Feelings do not necessarily correspond with reality; just because David felt that he was sinful from birth and conceived in iniquity does not make it true in fact. With more sober thinking Ezekiel makes it clear that parents and children do not suffer for the sins of others but for their own sin alone (Ezekiel 18:1-24). Jesus will consider small children as representative of those in the Kingdom of God and will go so far as to declare that the Kingdom belongs to them (Matthew 18:1-4, 19:14, Mark 9:33-37). Such declarations are not consistent with the idea that children actually inherit sin and are in danger of hellfire the moment they leave the womb (or perhaps even earlier!). We must remember that David is writing poetry and expressing the great anguish and pain he is experiencing on account of his sin. He expresses that anguish with hyperbole, and it remains inspired by the Holy Spirit to give voice to others who will come afterward who will feel and experience similar anguish. But the statement is not true in fact, any more than we should believe that God was asleep because the sons of Korah demanded He wake up from sleep in Psalm 44:23. These are figures of speech expressing powerful emotion, and while the emotion is quite real, its expression should not be taken in such a way as to contradict what is known about God and His truth as revealed in the Scriptures. We do well to remember that the sum of God’s word is truth (Psalm 119:160).

Nevertheless, while the statement that David was brought forth in iniquity and conceived in sin is hyperbole and not true in fact, we do not do well if we try to minimize or lessen the emotional expression behind the statement. David said what he did because he was confronted with the magnitude, horror, and terror of his sin and its consequences. He felt it so acutely and thoroughly that he felt as if he was sinful from the very beginning. That is a very real experience of the depth of the problem of sin; have we ever gone through a period of time like David did? Just because we did not actively sin as children does not mean that we have escaped from the snares of sin; we stand as guilty before God of sin as David did. When confronted with his sin, David experienced great and terrible anguish, felt the problem of sin to the extreme, and in so doing turned back to God in full repentance. What would have happened if David attempted to blunt the force of his sin problem, seeking to rationalize or justify what he had done? What if he did not fully experience the anguish of feeling separated from God and in danger of losing the most precious relationship he had? Would he have expressed true contrition? Would he have remained a man after God’s own heart?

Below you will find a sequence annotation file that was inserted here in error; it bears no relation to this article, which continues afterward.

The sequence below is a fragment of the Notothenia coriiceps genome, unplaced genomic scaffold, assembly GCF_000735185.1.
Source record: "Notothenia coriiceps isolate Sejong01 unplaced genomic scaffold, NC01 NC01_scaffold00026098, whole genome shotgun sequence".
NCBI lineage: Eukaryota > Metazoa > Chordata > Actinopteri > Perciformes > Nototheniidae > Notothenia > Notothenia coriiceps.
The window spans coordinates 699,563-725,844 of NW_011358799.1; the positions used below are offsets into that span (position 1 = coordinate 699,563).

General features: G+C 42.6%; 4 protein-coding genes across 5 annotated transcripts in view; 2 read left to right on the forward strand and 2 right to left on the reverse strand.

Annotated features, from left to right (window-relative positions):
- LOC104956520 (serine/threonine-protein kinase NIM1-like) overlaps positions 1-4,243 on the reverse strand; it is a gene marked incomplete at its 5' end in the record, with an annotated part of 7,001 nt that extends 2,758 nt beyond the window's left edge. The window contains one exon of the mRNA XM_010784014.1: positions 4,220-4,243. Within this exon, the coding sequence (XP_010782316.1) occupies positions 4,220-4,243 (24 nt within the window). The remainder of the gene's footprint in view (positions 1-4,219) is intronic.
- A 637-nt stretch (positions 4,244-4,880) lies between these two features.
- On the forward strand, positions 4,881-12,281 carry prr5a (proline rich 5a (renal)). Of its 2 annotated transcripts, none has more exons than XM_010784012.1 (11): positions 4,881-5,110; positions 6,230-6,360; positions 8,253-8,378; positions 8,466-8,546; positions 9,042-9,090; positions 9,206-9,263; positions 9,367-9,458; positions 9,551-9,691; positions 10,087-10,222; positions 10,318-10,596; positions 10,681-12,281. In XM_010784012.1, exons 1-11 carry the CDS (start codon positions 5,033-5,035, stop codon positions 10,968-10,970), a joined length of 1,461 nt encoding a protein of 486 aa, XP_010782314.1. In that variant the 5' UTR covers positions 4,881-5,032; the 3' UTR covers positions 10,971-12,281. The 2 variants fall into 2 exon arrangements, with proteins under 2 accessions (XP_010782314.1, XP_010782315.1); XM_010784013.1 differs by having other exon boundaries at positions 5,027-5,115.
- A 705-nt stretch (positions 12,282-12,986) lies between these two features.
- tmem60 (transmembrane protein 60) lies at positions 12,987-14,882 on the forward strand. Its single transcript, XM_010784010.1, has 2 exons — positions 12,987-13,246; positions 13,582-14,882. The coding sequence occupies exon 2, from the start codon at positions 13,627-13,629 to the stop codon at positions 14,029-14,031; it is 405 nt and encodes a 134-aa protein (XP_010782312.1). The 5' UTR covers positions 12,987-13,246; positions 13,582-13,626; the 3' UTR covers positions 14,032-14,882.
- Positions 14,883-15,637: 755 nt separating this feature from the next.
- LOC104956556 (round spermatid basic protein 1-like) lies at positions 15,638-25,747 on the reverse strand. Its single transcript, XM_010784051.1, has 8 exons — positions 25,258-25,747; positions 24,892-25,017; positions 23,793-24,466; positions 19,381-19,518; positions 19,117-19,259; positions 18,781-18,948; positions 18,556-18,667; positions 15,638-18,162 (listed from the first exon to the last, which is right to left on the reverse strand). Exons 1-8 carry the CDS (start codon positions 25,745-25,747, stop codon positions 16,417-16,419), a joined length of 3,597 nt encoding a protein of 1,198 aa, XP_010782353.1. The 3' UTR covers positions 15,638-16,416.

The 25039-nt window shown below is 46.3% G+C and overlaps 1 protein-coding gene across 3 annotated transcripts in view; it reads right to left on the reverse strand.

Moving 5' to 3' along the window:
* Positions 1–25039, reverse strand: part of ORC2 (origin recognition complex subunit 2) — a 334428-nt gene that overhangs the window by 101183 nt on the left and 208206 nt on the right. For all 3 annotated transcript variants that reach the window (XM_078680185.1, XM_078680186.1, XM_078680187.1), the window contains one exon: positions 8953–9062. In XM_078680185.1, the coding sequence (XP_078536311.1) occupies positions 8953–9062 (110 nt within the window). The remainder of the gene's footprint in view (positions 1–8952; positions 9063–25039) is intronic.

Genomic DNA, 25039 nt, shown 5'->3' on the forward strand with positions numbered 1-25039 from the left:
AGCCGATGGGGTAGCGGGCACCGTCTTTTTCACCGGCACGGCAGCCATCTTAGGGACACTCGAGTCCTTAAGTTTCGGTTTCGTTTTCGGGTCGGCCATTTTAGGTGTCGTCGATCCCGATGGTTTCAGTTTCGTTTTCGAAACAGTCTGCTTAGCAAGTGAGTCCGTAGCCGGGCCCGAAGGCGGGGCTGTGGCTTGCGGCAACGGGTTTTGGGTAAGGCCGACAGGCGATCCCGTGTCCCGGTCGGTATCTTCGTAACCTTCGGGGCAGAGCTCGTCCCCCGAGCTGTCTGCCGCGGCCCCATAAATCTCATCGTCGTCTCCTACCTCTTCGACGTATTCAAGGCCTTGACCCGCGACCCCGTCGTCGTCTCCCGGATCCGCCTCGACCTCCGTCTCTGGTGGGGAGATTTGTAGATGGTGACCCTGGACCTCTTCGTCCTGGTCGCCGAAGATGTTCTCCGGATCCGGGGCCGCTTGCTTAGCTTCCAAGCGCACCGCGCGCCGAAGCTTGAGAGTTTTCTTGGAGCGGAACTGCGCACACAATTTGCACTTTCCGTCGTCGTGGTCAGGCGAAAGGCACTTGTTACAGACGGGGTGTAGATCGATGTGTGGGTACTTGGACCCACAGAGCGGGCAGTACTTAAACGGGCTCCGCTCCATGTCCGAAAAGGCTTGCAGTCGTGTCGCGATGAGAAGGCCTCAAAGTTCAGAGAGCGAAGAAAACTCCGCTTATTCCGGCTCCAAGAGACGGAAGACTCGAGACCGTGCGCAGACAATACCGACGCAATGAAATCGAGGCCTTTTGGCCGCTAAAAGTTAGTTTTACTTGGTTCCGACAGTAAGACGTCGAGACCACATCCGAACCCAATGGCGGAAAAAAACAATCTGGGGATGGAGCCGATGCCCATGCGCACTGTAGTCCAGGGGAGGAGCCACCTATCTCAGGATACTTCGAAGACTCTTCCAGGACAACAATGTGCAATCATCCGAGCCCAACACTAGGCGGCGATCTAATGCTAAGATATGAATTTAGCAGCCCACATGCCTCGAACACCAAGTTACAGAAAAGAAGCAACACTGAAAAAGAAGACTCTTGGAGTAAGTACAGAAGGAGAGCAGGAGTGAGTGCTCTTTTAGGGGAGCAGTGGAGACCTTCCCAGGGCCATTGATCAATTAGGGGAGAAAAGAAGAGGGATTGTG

David was not, in reality, brought forth in iniquity, or conceived in sin. But he had sinned, and he felt as if he had been. He remained a man after God’s own heart, recognizing the difficulties and misery of sin not just intellectually but emotionally and viscerally as well. In so doing he gives us a voice when we are confronted with our sin and its serious consequences. Have we ever felt anything like what David felt? Are we willing to come to grips with the true depth of our sin problem and its terrible consequences, and endure that pain not just intellectually but emotionally as well, so that we can fully turn to God with a penitent and repentant heart and receive forgiveness? Let us, like David, be people after God’s own heart, recognize our sin problem, repent of it, and find salvation in God in Christ!

Ethan R. Longhenry

The Good Confession

Fight the good fight of the faith, lay hold on the life eternal, whereunto thou wast called, and didst confess the good confession in the sight of many witnesses. I charge thee in the sight of God, who giveth life to all things, and of Christ Jesus, who before Pontius Pilate witnessed the good confession; that thou keep the commandment, without spot, without reproach, until the appearing of our Lord Jesus Christ (1 Timothy 6:12-14).

Confession is one of those concepts that many people think they understand but often miss different aspects of what is involved. Most of the time, when we think of confession, we think of someone making known their transgressions. We might imagine a criminal confessing his crimes before a police officer or judge, or a person declaring their sins before God.

The Greek word for “confession” is homologeo; its parts literally mean “to speak the same thing (as),” and thus a confession or profession. It is used in passages like 1 John 1:9 to describe confession of sin, but it also maintains another powerful meaning in the New Testament, as we see in 1 Timothy 6:12-14: the “good confession” of Jesus and Timothy.

What is the “good confession” of which Paul speaks? In the Gospel accounts of Matthew, Mark, and Luke, Jesus does not say much to Pilate, save “Thou sayest” as a response to the question of whether He was the King of the Jews (Matthew 27:11/Mark 15:2/Luke 23:3). Jesus’ statement is not meant as disrespect; in Greek a statement and a question feature most of the same words with vocal inflection marking the difference between the two. Jesus declares the substance of Pilate’s words to be true.